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Median home prices enjoy record year-over-year increase of 23.6 percent
According to the National Association of Realtors, existing-home sales decreased for a fourth straight month in May 2021. Only one major U.S. region recorded a month-over-month increase, while the other three regions saw sales decline. However, each of the four areas again registered double-digit year-over-year gains.
Total existing-home sales, completed transactions that include single-family homes, townhomes, condominiums and co-ops, dropped 0.9% from April to a seasonally-adjusted annual rate of 5.80 million in May. Sales in total climbed year-over-year, up 44.6% from a year ago (4.01 million in May 2020).
“Home sales fell moderately in May and are now approaching pre-pandemic activity,” said Lawrence Yun, NAR’s chief economist. “Lack of inventory continues to be the overwhelming factor holding back home sales, but falling affordability is simply squeezing some first-time buyers out of the market.
“The market’s outlook, however, is encouraging,” Yun continued. “Supply is expected to improve, which will give buyers more options and help tamp down record-high asking prices for existing homes.”
The median existing-home price for all housing types in May was $350,300, up 23.6% from May 2020 ($283,500), as every region registered price increases. This is a record high and marks 111 straight months of year-over-year gains since March 2012.
Total housing inventory at the end of May amounted to 1.23 million units, up 7.0% from April’s inventory and down 20.6% from one year ago (1.55 million). Unsold inventory sits at a 2.5-month supply at the present sales pace, marginally up from April’s 2.4-month supply but down from 4.6-months in May 2020.
Properties typically remained on the market for 17 days in May, unchanged from April and down from 26 days in May 2020. Eighty-nine percent of the homes sold in May 2021 were on the market for less than a month.
First-time buyers were responsible for 31% of sales in May, also even with April but down from 34% in May 2020. NAR’s 2020 Profile of Home Buyers and Sellers – released in late 2020 – revealed that the annual share of first-time buyers was 31%.
Individual investors or second-home buyers, who account for many cash sales, purchased 17% of homes in May, even with April and up from 14% in May 2020. All-cash sales accounted for 23% of transactions in May, down from 25% in April and up from 17% in May 2020.
A new study released by NAR last week – the 2021 Vacation Home Counties Report – found that from January to April 2021, the share of vacation home sales to total existing-home sales rose to 6.7%. Vacation home sales jumped 57.2% year-over-year compared to the 20% year-over-year growth in total existing-home sales.
“The appeal of vacation homes has certainly grown during the pandemic, especially among employees permitted to work from home,” Yun said. “As businesses decide new guidelines for remote workers, even allowing permanent remote options in some cases, look for vacation homes to remain a popular option.”
Distressed sales – foreclosures and short sales – represented less than 1% of sales in May, equal to April’s percentage but down from 3% in May 2020.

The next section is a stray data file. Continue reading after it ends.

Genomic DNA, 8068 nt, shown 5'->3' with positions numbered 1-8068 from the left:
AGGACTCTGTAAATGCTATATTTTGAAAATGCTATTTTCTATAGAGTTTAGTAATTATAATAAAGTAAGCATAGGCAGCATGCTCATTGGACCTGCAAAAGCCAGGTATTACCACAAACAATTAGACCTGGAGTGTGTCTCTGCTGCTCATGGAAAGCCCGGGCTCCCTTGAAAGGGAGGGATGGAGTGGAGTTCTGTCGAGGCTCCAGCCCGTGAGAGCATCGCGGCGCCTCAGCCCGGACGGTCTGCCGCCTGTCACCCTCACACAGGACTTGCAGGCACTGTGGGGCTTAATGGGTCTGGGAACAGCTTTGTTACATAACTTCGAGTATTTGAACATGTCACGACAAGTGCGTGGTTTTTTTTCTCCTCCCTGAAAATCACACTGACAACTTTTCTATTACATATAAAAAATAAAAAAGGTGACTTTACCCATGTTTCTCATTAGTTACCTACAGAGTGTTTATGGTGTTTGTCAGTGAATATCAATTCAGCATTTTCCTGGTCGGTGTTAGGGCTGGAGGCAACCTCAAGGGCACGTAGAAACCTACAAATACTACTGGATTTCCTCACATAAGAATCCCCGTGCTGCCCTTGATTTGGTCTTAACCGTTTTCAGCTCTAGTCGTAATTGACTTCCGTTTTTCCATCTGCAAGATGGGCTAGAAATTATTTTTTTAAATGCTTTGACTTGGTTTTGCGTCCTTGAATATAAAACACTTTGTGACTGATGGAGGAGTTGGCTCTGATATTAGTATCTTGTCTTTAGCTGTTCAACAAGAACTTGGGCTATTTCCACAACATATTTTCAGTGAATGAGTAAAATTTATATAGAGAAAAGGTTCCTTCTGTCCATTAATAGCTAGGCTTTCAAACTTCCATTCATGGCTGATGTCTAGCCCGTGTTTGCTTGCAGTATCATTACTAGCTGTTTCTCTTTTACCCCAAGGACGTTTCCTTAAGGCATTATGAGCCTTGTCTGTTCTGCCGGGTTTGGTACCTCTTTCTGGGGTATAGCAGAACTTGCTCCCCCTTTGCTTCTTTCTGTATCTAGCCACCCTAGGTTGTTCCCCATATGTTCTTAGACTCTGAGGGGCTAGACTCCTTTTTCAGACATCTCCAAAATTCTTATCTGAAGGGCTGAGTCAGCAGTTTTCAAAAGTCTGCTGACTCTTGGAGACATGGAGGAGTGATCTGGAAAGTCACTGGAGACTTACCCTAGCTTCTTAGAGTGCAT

According to Freddie Mac, the average commitment rate for a 30-year, conventional, fixed-rate mortgage was 2.96% in May, down from 3.06% in April. The average commitment rate across all of 2020 was 3.11%. Yun expects the 30-year fixed-rate mortgage to remain below 3.5% in 2021.
The Mortgage Bankers Association’s AVP of Economic and Industry Forecasting Joel Kan also commented, “Existing-home sales continue to be weighed down by rising prices and low inventory. Sales in May fell for the fourth straight month to the slowest annual pace since June 2020. However, housing demand is still very strong. Even with this declining trend, sales last month were still much higher than in May 2019.
“The median sales price once again surged to a record high at $350,300. For context, the median price was around $295,000 in 2020 and just under $270,000 in 2019.
“One positive development was the 7 percent increase in for-sale inventory, which should slightly help price conditions. However, the stagnating first-time buyer share at 31 percent, along with the rapidly increasing median sales price, are signs that affordability is an ongoing challenge at the lower end of the market.”
Single-family and Condo/Co-op Sales
Single-family home sales dropped to a seasonally-adjusted annual rate of 5.08 million in May, down 1.0% from 5.13 million in April, and up 39.2% from one year ago. The median existing single-family home price was $356,600 in May, up 24.4% from May 2020.
Existing condominium and co-op sales were recorded at a seasonally-adjusted annual rate of 720,000 units in May, unchanged from April but up 100.0% from one year ago. The median existing condo price was $306,000 in May, an annual increase of 21.5%.
- For the second straight month, only the Midwest experienced higher sales from the prior month.
- Existing-home sales in the Northeast decreased 1.4% in May, but the annual rate of 720,000 is a 46.9% jump from a year ago. The median price in the Northeast was $384,300, up 17.1% from May 2020.Existing-home sales in the Midwest rose 1.6% to an annual rate of 1,310,000 in May, a 27.2% increase from a year ago. The median price in the Midwest was $268,500, an 18.1% increase from May 2020.
- Existing-home sales in the South declined 0.4%, posting an annual rate of 2,590,000 in May, up 47.2% from the same time one year ago. The median price in the South was $299,400, a 22.6% jump from one year ago.
- Existing-home sales in the West fell 4.1%, recording an annual rate of 1,180,000 in May, a 61.6% climb from a year ago. The median price in the West was $505,600, up 24.3% from May 2020.
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